Monday, 10 August 2015
"Now and then an owl hooted, low, as if asking a question of an oracle." (Time Patrol, p. 539)
To the pure empiricism of an earlier age, appearance was reality. The sun went round the Earth. There would have been no perceived difference between an owl hooting as if asking a question and an owl asking a question. Thunder certainly sounds like Thor's chariot.
Alan Moore showed this well in the opening chapter of his novel, Voice Of The Fire. Where we would say that something on a hill that looked like a man turned out to be a tree, a retarded prehistoric youth says instead that the man on the hill turned into a tree.
By observing that an owl sounded as if it were consulting an oracle, Anderson reminds his readers that that was how people in the first century perceived reality. He remarks that "...even the most sophisticated Roman believed in omens, if nothing else." (p. 505) Heidhin tells Veleda, who speaks for the goddess, that, if she does not make peace with the sky gods, "'...they will withdraw victory from us.'" (p. 531) How does he know this? By every possible means:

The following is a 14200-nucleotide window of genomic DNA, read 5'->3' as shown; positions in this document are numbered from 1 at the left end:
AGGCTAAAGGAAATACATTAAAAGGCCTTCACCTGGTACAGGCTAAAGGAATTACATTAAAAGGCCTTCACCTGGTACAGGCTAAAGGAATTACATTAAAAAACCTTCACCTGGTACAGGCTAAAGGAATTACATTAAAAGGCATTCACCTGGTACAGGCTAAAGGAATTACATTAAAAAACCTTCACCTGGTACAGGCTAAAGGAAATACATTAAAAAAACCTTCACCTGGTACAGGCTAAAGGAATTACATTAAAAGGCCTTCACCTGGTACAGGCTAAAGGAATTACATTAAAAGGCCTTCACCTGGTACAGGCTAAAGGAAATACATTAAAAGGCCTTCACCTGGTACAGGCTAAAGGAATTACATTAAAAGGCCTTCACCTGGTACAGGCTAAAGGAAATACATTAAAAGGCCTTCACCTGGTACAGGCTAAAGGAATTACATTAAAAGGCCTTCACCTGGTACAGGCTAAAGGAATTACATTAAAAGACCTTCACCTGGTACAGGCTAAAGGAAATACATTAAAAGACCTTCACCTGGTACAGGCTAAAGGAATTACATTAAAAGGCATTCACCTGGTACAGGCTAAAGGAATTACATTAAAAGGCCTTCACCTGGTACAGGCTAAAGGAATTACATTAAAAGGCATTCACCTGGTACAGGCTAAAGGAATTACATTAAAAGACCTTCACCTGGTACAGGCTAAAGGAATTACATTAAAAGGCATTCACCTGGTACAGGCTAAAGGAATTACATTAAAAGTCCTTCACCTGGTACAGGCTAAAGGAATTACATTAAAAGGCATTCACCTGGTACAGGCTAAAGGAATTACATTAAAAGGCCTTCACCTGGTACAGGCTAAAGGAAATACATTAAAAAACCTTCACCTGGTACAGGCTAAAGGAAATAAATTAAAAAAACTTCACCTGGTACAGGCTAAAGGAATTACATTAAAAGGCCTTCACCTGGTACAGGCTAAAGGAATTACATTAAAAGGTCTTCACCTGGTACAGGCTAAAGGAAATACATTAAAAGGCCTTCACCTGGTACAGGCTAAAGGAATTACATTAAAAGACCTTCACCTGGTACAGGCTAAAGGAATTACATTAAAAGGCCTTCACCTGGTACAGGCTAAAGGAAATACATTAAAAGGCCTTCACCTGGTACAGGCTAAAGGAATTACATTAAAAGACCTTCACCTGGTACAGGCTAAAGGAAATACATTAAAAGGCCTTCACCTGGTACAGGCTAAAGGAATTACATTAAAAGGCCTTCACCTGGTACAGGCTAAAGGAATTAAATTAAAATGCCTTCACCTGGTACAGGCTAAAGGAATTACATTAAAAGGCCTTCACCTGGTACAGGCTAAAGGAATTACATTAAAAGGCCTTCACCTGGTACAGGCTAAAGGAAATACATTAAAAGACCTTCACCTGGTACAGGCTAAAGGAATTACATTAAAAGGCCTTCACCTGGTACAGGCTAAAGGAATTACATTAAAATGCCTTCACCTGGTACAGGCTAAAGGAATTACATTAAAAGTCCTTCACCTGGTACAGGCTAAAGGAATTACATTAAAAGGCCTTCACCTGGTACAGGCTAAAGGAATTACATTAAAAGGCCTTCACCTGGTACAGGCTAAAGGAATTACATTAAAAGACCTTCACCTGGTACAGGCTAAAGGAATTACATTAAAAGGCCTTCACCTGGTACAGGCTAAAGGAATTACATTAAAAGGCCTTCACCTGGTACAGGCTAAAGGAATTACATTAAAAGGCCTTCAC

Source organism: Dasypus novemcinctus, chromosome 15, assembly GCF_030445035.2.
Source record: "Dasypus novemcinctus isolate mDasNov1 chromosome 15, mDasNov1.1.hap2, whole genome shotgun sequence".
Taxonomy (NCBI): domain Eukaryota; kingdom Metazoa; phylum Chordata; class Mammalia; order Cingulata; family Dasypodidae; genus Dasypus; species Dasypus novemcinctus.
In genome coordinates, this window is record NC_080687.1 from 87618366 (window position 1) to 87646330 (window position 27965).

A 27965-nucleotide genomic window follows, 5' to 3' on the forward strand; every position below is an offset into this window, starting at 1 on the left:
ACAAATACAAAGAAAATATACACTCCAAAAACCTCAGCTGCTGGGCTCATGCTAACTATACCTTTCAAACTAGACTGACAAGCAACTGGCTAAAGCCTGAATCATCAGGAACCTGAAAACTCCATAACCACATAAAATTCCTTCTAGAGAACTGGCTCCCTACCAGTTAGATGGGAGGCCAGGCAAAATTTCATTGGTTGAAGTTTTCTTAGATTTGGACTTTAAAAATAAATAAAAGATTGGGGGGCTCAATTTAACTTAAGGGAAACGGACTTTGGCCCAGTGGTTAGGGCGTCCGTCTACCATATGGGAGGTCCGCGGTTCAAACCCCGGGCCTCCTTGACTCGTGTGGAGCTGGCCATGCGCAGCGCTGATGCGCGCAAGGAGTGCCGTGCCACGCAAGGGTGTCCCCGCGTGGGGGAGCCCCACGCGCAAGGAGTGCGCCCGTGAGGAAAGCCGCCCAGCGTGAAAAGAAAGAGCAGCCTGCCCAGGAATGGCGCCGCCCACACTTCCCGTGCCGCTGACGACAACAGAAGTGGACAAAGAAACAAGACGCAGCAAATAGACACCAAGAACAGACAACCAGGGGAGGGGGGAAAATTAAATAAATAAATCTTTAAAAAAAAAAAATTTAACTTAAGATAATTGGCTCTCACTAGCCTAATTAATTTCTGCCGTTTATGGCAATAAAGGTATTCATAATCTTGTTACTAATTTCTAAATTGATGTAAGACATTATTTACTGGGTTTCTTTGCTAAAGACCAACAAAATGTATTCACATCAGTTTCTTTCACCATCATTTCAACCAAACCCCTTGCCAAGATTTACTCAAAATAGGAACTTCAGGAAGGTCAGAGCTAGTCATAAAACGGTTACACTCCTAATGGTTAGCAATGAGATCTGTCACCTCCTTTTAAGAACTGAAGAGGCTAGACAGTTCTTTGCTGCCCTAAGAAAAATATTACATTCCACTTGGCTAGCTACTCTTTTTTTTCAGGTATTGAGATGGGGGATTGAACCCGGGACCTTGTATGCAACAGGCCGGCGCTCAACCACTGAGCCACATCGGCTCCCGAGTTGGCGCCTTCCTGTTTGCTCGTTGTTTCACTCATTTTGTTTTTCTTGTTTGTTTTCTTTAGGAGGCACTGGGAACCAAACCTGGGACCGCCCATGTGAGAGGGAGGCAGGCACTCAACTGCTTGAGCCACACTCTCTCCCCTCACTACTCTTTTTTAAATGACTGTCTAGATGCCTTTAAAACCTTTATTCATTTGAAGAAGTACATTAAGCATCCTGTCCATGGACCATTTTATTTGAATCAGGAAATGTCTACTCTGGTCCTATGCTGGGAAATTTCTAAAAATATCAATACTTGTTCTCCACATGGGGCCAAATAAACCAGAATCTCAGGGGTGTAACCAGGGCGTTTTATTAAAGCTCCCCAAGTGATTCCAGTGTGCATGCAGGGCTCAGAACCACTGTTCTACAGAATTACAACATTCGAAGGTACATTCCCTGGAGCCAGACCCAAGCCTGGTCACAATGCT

"'I have read this in the stars, the weather, the flight of ravens, the bones I cast.'" (ibid.)
Well, that sounds convincing. But, just in case it does not convince, Heidhin also deploys a more practical argument based on empirical psychology:
"'And what if I am mistaken? The fear itself is real in men's hearts. They will begin to hang back in battle, and the foe will break them.'" (ibid.)
Thus, successful leaders did not rely only on oracles after all.